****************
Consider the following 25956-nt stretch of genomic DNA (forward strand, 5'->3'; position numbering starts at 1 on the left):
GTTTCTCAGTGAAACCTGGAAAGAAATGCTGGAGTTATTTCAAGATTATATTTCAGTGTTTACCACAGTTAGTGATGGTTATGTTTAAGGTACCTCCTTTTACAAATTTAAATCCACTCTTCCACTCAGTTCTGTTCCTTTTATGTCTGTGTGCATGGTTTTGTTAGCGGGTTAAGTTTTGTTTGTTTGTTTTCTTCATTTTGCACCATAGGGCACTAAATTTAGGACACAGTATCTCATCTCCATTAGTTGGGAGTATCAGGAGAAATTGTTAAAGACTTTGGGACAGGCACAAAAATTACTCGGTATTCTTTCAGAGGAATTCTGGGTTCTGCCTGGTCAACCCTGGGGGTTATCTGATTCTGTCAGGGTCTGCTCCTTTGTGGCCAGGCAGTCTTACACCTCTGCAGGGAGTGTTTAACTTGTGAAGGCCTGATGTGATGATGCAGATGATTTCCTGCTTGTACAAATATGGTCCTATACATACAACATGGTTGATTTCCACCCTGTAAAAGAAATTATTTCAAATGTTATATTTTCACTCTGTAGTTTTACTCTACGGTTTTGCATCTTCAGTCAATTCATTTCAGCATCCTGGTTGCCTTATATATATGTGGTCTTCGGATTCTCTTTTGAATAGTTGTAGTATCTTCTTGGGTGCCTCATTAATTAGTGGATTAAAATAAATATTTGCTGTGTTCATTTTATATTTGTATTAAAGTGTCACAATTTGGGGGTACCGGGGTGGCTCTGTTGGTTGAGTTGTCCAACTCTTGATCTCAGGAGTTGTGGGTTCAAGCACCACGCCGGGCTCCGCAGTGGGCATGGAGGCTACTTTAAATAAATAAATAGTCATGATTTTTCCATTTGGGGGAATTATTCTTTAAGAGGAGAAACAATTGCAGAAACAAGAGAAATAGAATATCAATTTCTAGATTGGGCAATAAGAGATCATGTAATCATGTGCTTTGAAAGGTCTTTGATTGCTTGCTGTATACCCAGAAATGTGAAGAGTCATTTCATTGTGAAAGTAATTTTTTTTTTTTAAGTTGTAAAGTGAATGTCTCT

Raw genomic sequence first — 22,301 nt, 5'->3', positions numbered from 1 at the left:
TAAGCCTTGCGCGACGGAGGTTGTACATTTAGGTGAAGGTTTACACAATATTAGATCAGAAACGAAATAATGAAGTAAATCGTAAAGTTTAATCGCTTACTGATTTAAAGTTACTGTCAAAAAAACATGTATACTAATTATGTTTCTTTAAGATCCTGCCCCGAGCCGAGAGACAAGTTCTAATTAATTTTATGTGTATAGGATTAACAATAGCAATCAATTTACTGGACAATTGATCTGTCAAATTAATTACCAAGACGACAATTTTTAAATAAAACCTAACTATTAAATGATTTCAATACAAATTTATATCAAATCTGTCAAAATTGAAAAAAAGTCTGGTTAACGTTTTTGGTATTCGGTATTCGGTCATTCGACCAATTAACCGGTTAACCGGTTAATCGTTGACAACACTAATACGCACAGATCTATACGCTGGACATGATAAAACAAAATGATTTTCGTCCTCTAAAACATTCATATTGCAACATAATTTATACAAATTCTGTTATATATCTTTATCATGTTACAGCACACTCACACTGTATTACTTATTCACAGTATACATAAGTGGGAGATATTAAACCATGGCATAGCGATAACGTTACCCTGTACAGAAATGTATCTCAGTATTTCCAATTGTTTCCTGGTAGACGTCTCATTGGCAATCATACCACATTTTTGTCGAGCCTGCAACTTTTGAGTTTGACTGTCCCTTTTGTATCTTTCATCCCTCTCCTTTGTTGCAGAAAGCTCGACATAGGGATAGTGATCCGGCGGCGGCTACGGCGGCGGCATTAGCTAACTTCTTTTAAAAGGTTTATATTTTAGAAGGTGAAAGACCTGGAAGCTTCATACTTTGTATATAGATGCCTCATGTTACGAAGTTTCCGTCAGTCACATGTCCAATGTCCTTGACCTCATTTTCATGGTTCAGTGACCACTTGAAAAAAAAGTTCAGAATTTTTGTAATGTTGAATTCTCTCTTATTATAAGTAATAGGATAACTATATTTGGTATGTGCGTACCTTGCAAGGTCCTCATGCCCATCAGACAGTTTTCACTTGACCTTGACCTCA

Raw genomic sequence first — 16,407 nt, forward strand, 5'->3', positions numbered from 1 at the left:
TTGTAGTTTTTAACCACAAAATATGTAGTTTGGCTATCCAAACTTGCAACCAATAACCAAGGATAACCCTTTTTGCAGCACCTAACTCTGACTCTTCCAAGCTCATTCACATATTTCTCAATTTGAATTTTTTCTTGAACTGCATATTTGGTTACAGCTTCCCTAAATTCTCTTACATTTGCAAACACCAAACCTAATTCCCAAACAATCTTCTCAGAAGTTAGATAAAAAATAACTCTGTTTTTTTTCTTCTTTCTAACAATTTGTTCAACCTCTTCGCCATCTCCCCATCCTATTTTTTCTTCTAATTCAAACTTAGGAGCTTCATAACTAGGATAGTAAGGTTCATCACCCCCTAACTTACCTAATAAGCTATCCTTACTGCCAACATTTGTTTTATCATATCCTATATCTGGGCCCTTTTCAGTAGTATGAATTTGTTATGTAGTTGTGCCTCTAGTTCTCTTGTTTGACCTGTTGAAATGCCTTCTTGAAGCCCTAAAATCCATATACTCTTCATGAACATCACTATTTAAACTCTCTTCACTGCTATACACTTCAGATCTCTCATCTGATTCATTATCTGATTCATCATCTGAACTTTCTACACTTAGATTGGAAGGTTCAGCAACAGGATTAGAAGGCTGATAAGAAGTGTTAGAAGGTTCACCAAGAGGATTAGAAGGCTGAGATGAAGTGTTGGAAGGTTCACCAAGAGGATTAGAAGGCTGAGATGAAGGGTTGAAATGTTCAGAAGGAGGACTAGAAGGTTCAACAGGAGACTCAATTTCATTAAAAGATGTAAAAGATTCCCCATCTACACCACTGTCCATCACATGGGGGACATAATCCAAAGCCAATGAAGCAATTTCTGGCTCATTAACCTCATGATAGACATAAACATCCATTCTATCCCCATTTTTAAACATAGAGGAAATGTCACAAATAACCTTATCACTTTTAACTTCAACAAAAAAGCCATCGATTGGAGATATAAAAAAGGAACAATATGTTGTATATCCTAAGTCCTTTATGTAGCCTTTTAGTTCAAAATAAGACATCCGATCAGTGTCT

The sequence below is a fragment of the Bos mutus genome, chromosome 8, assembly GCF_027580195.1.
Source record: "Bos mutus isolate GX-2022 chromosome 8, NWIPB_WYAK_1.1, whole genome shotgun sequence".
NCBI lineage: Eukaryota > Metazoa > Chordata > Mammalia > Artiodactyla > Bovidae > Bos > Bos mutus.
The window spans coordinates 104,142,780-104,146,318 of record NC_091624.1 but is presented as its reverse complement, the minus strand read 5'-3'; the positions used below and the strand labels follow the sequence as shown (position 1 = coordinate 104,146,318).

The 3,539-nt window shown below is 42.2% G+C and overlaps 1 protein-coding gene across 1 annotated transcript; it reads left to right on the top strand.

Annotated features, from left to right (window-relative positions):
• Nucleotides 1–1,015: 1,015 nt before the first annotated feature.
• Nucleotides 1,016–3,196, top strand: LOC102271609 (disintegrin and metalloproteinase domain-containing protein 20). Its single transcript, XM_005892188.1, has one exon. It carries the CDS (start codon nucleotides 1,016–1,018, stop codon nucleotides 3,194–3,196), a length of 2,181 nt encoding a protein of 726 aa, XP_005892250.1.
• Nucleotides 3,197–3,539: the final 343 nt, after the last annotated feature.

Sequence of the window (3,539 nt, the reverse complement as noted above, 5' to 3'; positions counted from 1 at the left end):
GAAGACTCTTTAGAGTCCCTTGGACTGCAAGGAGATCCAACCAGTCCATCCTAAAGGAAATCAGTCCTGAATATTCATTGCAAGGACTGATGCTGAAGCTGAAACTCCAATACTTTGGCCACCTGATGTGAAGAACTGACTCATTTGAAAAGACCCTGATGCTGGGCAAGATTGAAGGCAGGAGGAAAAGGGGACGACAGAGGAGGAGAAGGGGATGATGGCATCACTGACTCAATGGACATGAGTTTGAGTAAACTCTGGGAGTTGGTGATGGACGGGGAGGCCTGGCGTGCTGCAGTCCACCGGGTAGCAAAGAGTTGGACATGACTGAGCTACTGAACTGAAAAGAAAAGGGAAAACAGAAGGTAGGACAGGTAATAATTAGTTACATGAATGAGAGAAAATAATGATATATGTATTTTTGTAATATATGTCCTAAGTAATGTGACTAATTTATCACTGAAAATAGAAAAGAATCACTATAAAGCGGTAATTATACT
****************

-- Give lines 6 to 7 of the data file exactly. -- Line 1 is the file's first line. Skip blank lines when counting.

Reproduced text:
TTGTAGTTTTTAACCACAAAATATGTAGTTTGGCTATCCAAACTTGCAACCAATAACCAAGGATAACCCTTTTTGCAGCACCTAACTCTGACTCTTCCAAGCTCATTCACATATTTCTCAATTTGAATTTTTTCTTGAACTGCATATTTGGTTACAGCTTCCCTAAATTCTCTTACATTTGCAAACACCAAACCTAATTCCCAAACAATCTTCTCAGAAGTTAGATAAAAAATAACTCTGTTTTTTTTCTTCTTTCTAACAATTTGTTCAACCTCTTCGCCATCTCCCCATCCTATTTTTTCTTCTAATTCAAACTTAGGAGCTTCATAACTAGGATAGTAAGGTTCATCACCCCCTAACTTACCTAATAAGCTATCCTTACTGCCAACATTTGTTTTATCATATCCTATATCTGGGCCCTTTTCAGTAGTATGAATTTGTTATGTAGTTGTGCCTCTAGTTCTCTTGTTTGACCTGTTGAAATGCCTTCTTGAAGCCCTAAAATCCATATACTCTTCATGAACATCACTATTTAAACTCTCTTCACTGCTATACACTTCAGATCTCTCATCTGATTCATTATCTGATTCATCATCTGAACTTTCTACACTTAGATTGGAAGGTTCAGCAACAGGATTAGAAGGCTGATAAGAAGTGTTAGAAGGTTCACCAAGAGGATTAGAAGGCTGAGATGAAGTGTTGGAAGGTTCACCAAGAGGATTAGAAGGCTGAGATGAAGGGTTGAAATGTTCAGAAGGAGGACTAGAAGGTTCAACAGGAGACTCAATTTCATTAAAAGATGTAAAAGATTCCCCATCTACACCACTGTCCATCACATGGGGGACATAATCCAAAGCCAATGAAGCAATTTCTGGCTCATTAACCTCATGATAGACATAAACATCCATTCTATCCCCATTTTTAAACATAGAGGAAATGTCACAAATAACCTTATCACTTTTAACTTCAACAAAAAAGCCATCGATTGGAGATATAAAAAAGGAACAATATGTTGTATATCCTAAGTCCTTTATGTAGCCTTTTAGTTCAAAATAAGACATCCGATCAGTGTCT

The sequence below is a fragment of the Bos mutus genome, chromosome 8, assembly GCF_027580195.1.